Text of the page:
Louis Proyect: The Unrepentant Marxist

January 12, 2012

The Secret of Occupy Wall Street’s Success

Filed under: Occupy Wall Street,Pham Binh — louisproyect @ 6:29 pm
The Secret of Occupy Wall Street’s Success
By Pham Binh
January 5, 2012Occupy Wall Street (OWS) has turned the world upside down and inside out.

Thanks to our efforts, the very meaning of the word occupation has been reversed. As someone who marched against the occupations of Palestine, Iraq, and Afghanistan, this has taken some getting used to.

Dick Cheney’s prediction that occupiers “will be greeted as liberators” turned out to be correct, but not in the way he expected. Where ever students, workers, unemployed people, retirees, or veterans occupy they have been greeted as liberators by the 99% who feel that it is high time this country was liberated from the misrule of the 1%. The “Declaration of the Occupation of New York City” passed by the General Assembly (GA) on September 29 sums up our grievances very well and need not be repeated here.

For those of us who have been fighting for years around issues of social and economic justice, political corruption, police brutality, imperialist wars, civil liberties, and the oppression of racial and religious minorities, LGBTs, and women it seems like the country is finally beginning to catch up to us and listen to what we have been saying all along.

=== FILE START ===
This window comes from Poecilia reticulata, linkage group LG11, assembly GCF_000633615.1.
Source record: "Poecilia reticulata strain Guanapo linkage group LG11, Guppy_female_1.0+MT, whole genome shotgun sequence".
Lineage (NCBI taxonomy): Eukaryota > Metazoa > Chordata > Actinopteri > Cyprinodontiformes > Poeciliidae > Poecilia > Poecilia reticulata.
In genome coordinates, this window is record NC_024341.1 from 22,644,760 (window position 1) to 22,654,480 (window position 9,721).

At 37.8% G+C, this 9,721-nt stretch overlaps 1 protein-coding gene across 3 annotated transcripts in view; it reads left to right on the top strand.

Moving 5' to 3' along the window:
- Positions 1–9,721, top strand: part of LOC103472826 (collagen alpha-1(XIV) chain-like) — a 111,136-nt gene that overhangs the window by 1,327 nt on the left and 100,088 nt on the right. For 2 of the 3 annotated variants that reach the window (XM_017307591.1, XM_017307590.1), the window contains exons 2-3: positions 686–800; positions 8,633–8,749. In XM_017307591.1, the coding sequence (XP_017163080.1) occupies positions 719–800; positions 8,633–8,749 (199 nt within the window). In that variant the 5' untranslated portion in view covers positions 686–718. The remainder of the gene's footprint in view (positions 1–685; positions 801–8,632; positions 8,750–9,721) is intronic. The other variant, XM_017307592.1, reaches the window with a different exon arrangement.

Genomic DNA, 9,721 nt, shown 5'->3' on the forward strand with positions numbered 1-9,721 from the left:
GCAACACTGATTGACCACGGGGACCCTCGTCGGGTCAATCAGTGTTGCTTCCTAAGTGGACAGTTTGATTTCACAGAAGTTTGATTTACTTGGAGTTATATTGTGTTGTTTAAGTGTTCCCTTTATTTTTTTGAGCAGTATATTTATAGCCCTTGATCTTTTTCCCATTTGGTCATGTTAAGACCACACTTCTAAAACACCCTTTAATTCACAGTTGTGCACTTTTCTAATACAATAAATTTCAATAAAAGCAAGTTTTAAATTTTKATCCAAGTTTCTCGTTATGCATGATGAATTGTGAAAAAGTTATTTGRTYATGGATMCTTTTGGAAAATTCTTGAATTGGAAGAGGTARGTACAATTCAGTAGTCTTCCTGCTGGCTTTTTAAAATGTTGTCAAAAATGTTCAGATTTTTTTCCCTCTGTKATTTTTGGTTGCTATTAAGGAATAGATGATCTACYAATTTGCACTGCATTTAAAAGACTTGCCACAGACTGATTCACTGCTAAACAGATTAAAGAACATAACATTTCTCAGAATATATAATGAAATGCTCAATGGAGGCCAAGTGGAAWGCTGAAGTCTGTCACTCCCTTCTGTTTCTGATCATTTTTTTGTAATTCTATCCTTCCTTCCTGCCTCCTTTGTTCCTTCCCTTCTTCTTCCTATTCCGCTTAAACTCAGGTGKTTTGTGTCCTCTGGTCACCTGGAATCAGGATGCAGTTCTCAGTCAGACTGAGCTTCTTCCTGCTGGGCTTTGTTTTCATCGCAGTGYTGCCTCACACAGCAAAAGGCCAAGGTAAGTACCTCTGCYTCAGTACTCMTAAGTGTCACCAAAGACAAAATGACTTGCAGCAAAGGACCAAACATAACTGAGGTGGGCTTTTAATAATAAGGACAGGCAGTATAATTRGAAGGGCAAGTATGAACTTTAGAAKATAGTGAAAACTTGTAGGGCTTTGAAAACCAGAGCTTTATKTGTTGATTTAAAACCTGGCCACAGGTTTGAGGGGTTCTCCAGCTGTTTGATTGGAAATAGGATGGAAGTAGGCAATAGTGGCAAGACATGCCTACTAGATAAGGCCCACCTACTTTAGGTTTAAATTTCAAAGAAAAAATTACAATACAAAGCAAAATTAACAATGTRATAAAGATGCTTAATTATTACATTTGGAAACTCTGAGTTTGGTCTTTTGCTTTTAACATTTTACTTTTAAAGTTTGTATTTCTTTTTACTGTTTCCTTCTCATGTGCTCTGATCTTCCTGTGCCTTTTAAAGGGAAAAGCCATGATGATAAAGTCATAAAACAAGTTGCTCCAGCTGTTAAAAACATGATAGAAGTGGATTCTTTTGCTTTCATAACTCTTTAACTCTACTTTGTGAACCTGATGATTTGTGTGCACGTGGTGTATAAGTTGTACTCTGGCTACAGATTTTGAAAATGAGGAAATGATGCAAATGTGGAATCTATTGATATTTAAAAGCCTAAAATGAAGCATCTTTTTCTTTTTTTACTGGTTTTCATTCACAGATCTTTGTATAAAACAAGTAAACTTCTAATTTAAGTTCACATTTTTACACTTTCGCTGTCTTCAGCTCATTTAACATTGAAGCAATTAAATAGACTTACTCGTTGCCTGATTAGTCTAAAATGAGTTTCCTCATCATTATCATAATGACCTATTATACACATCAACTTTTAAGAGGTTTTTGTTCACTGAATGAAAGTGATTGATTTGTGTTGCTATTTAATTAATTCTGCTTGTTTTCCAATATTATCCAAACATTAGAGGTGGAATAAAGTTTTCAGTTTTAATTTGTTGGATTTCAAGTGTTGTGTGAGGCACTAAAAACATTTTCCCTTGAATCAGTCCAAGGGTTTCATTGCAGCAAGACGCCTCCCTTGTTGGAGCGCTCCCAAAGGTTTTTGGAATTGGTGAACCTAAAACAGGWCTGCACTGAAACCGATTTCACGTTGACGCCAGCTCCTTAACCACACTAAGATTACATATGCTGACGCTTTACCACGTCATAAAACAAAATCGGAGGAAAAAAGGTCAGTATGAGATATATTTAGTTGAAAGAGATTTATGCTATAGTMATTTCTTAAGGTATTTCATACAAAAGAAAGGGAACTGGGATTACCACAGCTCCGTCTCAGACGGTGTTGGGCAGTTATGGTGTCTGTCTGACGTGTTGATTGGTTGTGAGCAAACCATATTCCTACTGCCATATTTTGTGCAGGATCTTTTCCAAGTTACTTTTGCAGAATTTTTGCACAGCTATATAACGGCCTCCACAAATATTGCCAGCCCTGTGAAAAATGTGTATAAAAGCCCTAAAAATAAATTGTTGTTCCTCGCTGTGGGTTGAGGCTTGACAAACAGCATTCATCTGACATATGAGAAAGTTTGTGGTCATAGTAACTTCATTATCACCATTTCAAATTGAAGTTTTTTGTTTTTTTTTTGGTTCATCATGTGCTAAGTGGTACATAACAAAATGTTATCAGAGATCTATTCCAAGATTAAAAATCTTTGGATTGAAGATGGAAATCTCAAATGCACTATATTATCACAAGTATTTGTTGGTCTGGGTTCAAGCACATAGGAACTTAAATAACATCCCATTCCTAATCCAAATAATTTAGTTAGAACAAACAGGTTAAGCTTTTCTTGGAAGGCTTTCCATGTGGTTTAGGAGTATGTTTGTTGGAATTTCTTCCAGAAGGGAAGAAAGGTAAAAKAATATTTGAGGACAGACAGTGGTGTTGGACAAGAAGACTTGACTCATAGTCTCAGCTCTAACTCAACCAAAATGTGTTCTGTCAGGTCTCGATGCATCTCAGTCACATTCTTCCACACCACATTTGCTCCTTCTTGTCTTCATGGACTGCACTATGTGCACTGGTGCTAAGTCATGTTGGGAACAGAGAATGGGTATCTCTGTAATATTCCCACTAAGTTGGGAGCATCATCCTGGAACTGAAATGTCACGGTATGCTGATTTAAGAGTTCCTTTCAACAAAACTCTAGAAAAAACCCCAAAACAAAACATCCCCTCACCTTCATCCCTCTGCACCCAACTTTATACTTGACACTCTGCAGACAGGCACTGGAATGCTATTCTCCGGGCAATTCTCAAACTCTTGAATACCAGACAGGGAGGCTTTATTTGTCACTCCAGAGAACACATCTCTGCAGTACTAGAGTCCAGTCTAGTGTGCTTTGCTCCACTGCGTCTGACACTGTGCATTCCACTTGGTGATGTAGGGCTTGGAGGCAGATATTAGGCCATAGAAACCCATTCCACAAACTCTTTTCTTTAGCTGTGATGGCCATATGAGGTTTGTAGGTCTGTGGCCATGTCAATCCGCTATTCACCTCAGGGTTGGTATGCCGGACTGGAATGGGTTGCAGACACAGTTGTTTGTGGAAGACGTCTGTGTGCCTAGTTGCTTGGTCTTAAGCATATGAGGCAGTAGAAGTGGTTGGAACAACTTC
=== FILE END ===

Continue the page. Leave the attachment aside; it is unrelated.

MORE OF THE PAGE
This raises questions: Why now? How and why did OWS succeed in galvanizing a mass movement where our previous efforts did not?

Success Requires Failure
Hardly anyone remembers the thousands of people who protested the bailouts in fall of 2008 at the doors of the New York Stock Exchange. The protests were angry but not militant nor defiant. People came, yelled, waved signs, and went home. By morning, the only sign of what took place was the occasional placard left behind and New York Police Department (NYPD) barricades stacked in neat order at the corners of Wall and Broad Streets. Meanwhile, the greatest theft in world history took place without a hitch as trillions of taxpayer dollars went directly or indirectly to financial institutions deemed “too big to fail.” The protests made no difference.

Hardly anyone remembers the tens of thousands who marched from Wall Street to City Hall on May 12, 2011 against Mayor Bloomberg’s attempt to lay off 6,000 teachers and close 20 firehouses. At the time, the action seemed like a weak echo of the thousands-strong occupation of Wisconsin’s State Capitol building that erupted in February just as general strikes in Egypt brought down dictator Hosni Mubarak. Unlike Wisconsin, the May 12 marches were tame from the start. The union leaders long ago abandoned militant tactics in favor of making sound bite-filled speeches for a couple of hours and providing nice photo ops for their favored Democratic politicians.

Like the 2008 rallies against the bailouts, the May 12 protests were angry but not militant nor defiant. People came, yelled, waved signs, and went home. Again, the protests had no effect.